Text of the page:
Last week, the Federal Reserve bank announced to the market a change that has been a few years in the making. The Fed will no longer be strictly beholden to a 2 percent inflation target or an employment mandate.
As seen by the chart below, inflation has exceeded the 2 percent target only 13 percent of the time in the last five years. In 2018, the Fed raised rates consistently until the market dropped almost 20 percent in the fourth quarter and then reversed course in January 2019.
Going forward, the Federal Reserve will target an average inflation rate of 2 percent over time. Average inflation targeting implies that when inflation is below the 2 percent level for a period of time, the Fed will work to push inflation over the target level for an unknown period of time to compensate for the lower inflation level.
The Fed did not specify over what period of time it will seek to maintain the average inflation above or below 2 percent or what tools it may use to achieve its goals.
The Fed currently relies on three main tools of monetary policy:
1. Adjustments to short-term interest rates
2. Quantitative easing
3. Forward guidance
Adjustments to the Fed Funds rate have long been the standard instrument for tightening or loosening the supply of money in circulation, incentivizing people to either save or spend more. Quantitative easing is when large-scale asset purchases are made by the central bank to put downward pressure on longer-term interest rates, making monetary policy more accommodative. Forward guidance is the path of future short-term rates.
Other central banks also use negative interest rates as a monetary policy tool; however, the Federal Reserve bank does not believe that this is a desirable option. Despite the amount of money that central banks around the world have added to the economy since the global financial crisis, inflation has remained low. The world has witnessed Japan having very aggressive monetary policy for 30 years with no resulting inflation or growth.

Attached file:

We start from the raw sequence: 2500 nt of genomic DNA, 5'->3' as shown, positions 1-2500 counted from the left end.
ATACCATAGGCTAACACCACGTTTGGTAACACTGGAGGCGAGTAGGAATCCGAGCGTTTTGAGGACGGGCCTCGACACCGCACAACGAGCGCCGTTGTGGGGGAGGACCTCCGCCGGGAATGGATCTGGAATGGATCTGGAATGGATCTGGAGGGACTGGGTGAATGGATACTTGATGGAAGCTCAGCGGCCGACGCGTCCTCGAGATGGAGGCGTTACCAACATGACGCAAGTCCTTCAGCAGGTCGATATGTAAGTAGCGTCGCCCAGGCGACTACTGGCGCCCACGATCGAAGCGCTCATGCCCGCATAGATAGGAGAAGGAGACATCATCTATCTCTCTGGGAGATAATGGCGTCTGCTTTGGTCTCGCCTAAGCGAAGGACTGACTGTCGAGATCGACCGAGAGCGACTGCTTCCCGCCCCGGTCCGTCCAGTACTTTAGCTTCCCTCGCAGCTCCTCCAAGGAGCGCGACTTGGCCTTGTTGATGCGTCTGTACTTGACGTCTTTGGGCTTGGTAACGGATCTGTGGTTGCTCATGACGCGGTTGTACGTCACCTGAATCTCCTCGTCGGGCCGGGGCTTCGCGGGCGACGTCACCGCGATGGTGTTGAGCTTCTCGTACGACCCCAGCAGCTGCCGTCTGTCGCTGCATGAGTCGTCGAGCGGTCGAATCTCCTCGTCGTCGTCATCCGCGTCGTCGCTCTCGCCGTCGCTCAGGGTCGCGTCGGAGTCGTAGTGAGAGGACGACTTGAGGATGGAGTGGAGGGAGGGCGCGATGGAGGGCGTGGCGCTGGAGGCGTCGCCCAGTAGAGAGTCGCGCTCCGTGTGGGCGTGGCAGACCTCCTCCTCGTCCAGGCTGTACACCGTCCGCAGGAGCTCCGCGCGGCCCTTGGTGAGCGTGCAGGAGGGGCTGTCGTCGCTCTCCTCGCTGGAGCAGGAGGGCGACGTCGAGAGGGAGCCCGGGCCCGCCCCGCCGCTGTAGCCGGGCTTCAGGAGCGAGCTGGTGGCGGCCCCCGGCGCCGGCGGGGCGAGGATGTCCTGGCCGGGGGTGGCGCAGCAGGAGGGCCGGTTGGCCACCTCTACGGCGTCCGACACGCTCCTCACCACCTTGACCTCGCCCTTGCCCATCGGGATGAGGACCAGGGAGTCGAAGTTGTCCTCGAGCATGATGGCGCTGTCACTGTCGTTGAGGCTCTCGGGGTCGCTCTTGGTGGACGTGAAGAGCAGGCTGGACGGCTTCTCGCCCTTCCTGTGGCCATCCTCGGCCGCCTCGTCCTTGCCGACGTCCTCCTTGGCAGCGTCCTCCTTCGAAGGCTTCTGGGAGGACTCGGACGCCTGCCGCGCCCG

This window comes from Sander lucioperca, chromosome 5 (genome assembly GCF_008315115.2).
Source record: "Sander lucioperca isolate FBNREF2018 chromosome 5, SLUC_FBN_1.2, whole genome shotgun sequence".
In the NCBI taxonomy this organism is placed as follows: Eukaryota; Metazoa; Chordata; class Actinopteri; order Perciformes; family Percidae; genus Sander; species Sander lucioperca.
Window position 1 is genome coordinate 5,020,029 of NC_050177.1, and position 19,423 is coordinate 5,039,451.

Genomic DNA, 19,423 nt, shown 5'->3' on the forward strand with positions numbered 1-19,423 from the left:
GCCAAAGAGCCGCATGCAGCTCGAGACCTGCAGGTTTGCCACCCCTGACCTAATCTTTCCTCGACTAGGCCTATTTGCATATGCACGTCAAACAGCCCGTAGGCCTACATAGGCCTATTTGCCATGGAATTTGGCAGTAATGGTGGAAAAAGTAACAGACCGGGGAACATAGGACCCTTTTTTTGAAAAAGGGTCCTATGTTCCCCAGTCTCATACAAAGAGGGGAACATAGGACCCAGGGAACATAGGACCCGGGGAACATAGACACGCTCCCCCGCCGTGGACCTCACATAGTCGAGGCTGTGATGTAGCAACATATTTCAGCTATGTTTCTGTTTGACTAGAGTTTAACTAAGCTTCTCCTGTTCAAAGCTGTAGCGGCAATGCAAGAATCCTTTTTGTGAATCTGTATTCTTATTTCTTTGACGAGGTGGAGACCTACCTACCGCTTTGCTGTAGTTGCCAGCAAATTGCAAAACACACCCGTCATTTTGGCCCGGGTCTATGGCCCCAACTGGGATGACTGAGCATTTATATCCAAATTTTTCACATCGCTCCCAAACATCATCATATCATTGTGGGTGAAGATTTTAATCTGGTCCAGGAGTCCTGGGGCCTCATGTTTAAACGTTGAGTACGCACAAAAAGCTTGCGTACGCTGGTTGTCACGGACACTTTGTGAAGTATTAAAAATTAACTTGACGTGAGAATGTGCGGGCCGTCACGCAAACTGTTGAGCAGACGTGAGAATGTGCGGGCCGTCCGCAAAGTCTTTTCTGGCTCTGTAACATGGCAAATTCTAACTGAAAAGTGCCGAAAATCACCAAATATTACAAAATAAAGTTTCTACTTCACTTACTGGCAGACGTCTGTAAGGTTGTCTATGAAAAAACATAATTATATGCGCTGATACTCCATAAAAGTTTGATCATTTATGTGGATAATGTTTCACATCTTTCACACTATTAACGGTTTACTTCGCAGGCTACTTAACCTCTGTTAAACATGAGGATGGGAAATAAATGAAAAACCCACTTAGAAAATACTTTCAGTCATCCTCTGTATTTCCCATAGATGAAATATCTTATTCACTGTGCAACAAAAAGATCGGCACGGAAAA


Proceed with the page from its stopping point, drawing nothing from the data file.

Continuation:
The Fed also is embracing the idea that the economy can allow unemployment rates to head much lower without adverse consequences on consumer prices and worrying that if we become fully employed again, as we were pre-pandemic, it will have to raise rates because of fear of inflation.
Given that inflation is below the current 2 percent target and unemployment is still high due to the pandemic, the changes that the Fed made are not likely to have any big, immediate impact on monetary policy decisions. As the economy recovers, the new statement suggests that the Fed will be holding off on tightening the money supply even if unemployment falls back to the pre-pandemic levels and inflation rises above the 2 percent target.
The implication of the policy change is that the Fed will not be hiking interest rates for years. How long exactly is unknown, and only time will tell, but the next policy review is in five years, and many think that is a logical timeline.
What does this mean for equity and fixed income markets? This new policy stance is more supportive for equity and bond markets and negative for the U.S. dollar.
So what can we learn from all this? The investment maxim of “don’t fight the Fed” will take on new meaning as we will watch and see how the Fed will respond with its new policy.
This material contains an assessment of the market and economic environment at a specific point in time and is not intended to be a forecast of future events, or a guarantee of future results. Forward-looking statements are subject to certain risks and uncertainties. Actual results, performance, or achievements may differ materially from those expressed or implied. Information is based on data gathered from what we believe are reliable sources.
The opinions expressed in this commentary are those of the author and may not necessarily reflect those held by Kestra Investment Services, LLC or Kestra Advisory Services, LLC. This is for general information only and is not intended to provide specific investment advice or recommendations for any individual. It is suggested that you consult your financial professional, attorney, or tax advisor with regard to your individual situation.
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